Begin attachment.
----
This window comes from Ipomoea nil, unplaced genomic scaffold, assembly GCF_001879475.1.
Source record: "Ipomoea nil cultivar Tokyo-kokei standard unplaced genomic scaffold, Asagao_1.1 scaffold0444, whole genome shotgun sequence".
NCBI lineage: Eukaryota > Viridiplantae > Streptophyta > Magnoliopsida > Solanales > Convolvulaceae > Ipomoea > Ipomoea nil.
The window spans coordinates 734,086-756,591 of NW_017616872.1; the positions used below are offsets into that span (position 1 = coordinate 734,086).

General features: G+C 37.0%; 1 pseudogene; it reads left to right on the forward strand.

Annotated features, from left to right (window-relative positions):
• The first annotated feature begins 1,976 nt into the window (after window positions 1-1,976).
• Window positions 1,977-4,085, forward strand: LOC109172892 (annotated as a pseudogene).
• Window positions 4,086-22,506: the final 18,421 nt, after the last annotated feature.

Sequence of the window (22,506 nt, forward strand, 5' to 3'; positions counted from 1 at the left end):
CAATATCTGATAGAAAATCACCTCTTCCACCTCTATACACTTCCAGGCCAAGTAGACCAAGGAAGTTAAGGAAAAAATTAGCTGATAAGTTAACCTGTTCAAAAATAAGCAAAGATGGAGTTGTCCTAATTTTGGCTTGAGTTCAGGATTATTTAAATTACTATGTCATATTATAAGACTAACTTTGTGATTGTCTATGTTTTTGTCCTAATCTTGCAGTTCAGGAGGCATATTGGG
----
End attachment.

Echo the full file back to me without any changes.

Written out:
This window comes from Ipomoea nil, unplaced genomic scaffold, assembly GCF_001879475.1.
Source record: "Ipomoea nil cultivar Tokyo-kokei standard unplaced genomic scaffold, Asagao_1.1 scaffold0444, whole genome shotgun sequence".
NCBI lineage: Eukaryota > Viridiplantae > Streptophyta > Magnoliopsida > Solanales > Convolvulaceae > Ipomoea > Ipomoea nil.
The window spans coordinates 734,086-756,591 of NW_017616872.1; the positions used below are offsets into that span (position 1 = coordinate 734,086).

General features: G+C 37.0%; 1 pseudogene; it reads left to right on the forward strand.

Annotated features, from left to right (window-relative positions):
• The first annotated feature begins 1,976 nt into the window (after window positions 1-1,976).
• Window positions 1,977-4,085, forward strand: LOC109172892 (annotated as a pseudogene).
• Window positions 4,086-22,506: the final 18,421 nt, after the last annotated feature.

Sequence of the window (22,506 nt, forward strand, 5' to 3'; positions counted from 1 at the left end):
CAATATCTGATAGAAAATCACCTCTTCCACCTCTATACACTTCCAGGCCAAGTAGACCAAGGAAGTTAAGGAAAAAATTAGCTGATAAGTTAACCTGTTCAAAAATAAGCAAAGATGGAGTTGTCCTAATTTTGGCTTGAGTTCAGGATTATTTAAATTACTATGTCATATTATAAGACTAACTTTGTGATTGTCTATGTTTTTGTCCTAATCTTGCAGTTCAGGAGGCATATTGGG